Government secrecy in renditions prosecution challenged
August 22, 2016
The UK government’s refusal to answer questions about political interference in a decision not to bring charges over British complicity in renditions has been challenged by international human rights group Reprieve.
The Crown Prosecution Service (CPS) announced in June 2016 that it would not bring any charges in Operation Lydd, a police investigation into the UK Government’s role in the 2004 kidnap and rendition to torture of two families, including a pregnant woman and children aged 6 to 12.
This was despite finding that a senior British intelligence official was involved in the operation and had – to a limited extent – sought political approval for it. The CPS took two years to consider the original police investigation which produced a 28,000 page file.
Now Britain’s Information Commissioner will review the government’s refusal of a freedom of information request about possible political interference in the CPS investigation. Reprieve asked if the Cabinet Office contacted the Crown Prosecution Service (CPS) about Operation Lydd. The Cabinet Office, which coordinates intelligence, refused to confirm or deny if it had discussed Operation Lydd with the CPS.
By contrast, the Foreign Office was able to deny having had any meetings with the CPS. The Cabinet Office’s defensive answer raised suspicions of possible political interference. Therefore, Reprieve wrote to the Information Commissioner asking her to review the Cabinet Office’s response.
The al-Saadi and Belhaj families were kidnapped, forced onto planes and flown to Colonel Gaddafi’s Libya in a joint MI6-CIA operation in March 2004. Sami al Saadi and Abdul-Hakim Belhaj were both prominent Gaddafi opponents who had been living with their families in exile, and suffered years of torture after their forcible return.
Mr Belhaj’s wife, Fatima Boudchar, has told of how, despite being pregnant at the time of the rendition, she was chained to a wall in a secret CIA prison – or ‘black site’ – in Bangkok, before being bodily taped to a stretcher for the entire flight to Libya. One of Mr al Saadi’s children, Khadija, who was 12 years old at the time, has described how she was so terrified during the kidnap that she passed out.
Evidence of the UK’s central role in the operation emerged after the fall of Colonel Gaddafi in 2011, when documents discovered by Human Rights Watch in the office of his spy chief, Moussa Koussa, were found to include correspondence from MI6 in which senior officer Sir Mark Allen took credit for the intelligence behind the operation. In a fax to Mr Koussa, Sir Mark wrote “I congratulate you on the safe arrival of…the air cargo [Mr Belhaj and Ms Boudchar].”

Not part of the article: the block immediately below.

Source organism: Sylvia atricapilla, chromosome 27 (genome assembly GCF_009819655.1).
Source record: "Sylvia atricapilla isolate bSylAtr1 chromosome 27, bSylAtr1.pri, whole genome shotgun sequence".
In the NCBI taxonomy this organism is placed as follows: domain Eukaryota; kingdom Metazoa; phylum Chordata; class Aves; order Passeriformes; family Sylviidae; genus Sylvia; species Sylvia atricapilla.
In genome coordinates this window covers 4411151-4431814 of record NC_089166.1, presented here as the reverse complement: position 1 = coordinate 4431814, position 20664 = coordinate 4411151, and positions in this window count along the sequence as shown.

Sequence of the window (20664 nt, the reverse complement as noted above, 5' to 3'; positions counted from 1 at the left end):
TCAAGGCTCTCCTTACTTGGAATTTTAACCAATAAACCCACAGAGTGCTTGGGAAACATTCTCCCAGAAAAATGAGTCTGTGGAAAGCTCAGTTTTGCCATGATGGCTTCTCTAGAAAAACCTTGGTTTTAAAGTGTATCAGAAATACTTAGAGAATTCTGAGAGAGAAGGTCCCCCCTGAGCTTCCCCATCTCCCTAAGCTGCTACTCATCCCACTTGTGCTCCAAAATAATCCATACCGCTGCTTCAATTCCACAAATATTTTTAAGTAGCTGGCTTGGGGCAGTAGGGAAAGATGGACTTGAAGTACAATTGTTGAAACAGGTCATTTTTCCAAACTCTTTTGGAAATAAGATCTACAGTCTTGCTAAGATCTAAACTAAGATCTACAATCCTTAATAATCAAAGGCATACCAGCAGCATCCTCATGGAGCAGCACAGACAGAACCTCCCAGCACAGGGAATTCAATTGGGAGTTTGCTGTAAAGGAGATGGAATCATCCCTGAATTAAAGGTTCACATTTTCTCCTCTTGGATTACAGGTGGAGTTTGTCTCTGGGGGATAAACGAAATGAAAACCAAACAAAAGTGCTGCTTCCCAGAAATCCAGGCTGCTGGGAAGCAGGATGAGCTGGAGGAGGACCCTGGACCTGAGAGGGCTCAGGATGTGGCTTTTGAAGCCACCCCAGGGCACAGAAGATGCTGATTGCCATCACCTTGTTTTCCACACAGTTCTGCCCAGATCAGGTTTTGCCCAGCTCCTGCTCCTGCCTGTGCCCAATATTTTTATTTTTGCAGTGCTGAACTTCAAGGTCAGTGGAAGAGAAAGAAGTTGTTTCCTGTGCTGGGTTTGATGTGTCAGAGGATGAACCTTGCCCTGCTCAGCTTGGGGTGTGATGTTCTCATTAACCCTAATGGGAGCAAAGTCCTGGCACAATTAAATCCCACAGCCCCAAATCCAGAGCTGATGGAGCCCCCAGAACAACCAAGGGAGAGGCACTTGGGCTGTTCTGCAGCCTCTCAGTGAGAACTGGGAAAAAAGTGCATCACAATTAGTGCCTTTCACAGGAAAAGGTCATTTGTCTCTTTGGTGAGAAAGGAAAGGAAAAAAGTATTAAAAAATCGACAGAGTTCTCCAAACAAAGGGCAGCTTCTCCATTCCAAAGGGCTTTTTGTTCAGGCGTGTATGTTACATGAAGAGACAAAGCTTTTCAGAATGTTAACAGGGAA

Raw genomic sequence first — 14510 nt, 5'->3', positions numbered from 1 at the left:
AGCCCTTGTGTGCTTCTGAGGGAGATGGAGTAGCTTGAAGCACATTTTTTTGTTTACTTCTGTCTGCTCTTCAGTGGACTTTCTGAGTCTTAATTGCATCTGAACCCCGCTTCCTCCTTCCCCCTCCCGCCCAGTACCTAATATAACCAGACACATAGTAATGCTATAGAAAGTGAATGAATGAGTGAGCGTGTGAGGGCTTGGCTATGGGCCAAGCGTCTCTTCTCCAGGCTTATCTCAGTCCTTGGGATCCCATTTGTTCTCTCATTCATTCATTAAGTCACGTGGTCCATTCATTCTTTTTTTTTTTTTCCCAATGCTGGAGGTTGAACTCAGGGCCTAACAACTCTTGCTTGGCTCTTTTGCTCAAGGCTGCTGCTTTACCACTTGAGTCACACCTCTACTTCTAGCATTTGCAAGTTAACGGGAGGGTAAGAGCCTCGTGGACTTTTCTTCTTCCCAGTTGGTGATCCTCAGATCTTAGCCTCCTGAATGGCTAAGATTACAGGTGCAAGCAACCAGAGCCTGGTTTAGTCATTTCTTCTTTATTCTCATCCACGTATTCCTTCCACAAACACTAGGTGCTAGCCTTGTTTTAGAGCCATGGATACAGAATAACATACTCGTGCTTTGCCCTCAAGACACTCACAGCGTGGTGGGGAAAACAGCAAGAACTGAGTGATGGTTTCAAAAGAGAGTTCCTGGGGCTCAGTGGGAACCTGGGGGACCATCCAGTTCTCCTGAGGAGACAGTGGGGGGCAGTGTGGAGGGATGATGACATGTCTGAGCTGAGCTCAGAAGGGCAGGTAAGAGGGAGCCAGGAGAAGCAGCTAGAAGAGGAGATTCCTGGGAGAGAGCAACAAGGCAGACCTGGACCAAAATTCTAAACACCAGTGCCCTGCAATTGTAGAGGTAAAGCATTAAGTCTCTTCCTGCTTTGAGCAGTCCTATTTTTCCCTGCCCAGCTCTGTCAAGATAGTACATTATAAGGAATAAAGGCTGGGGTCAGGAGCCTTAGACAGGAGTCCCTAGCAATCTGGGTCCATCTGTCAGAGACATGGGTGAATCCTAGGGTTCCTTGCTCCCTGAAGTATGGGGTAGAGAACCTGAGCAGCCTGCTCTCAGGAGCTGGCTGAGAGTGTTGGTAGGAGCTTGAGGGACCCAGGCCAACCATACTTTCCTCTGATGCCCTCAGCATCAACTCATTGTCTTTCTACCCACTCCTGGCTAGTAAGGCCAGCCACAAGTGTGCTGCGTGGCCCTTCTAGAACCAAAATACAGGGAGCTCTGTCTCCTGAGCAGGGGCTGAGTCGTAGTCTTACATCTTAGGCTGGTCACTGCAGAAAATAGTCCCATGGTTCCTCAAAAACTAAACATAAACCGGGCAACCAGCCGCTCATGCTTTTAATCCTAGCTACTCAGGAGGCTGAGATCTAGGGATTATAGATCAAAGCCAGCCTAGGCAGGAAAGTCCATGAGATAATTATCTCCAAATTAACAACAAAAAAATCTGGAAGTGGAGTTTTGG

The UK Government has never denied its role in the operation, but has also refused to either acknowledge it or apologize to the families who were kidnapped. Both Tony Blair and then-Foreign Secretary Jack Straw, who was responsible for MI6 at the time, have denied knowledge of the operation. Mr Straw told MPs in 2005 that claims of UK involvement in CIA renditions – which saw detainees flown to countries where they would face torture – were ‘conspiracy theories.’ However, it has emerged in 2016 that the head of MI5 at the time of the renditions, Baroness Manningham-Buller, wrote to Mr Blair to protest MI6’s involvement in CIA rendition and torture, and the Sunday Times has reported claims from intelligence sources that Mr Straw approved the rendition.
Cori Crider, an attorney at Reprieve who represents the families said:
“The CPS sat on a 28,000 page police file for almost two years before they said there was ‘insufficient evidence’ to charge anyone at MI6 over the kidnap and torture of the Belhaj and al-Saadi families. Now, the Cabinet Office, which supports the Prime Minister and oversees intelligence, is refusing to say whether it met with the CPS about the case. The trouble is, the FCO denied meeting prosecutors. When one government agency says no, Neither Confirming Nor Denying looks like a ‘yes’. What was the nature of this potential contact between the Cabinet Office and the CPS? Was there subtle political pressure not to bring charges? This response undermines confidence in the whole process.”
Notes to editors
1. Reprieve is an international human rights organization. Reprieve’s London office can be contacted on: communications [at] reprieve.org.uk / +44 (0) 207 553 8140. Reprieve U.S., based in New York City, can be contacted on Katherine [dot] oshea [at] reprieve.org.
2. Copies of Reprieve’s complaint to the Information Commissioner are available on request.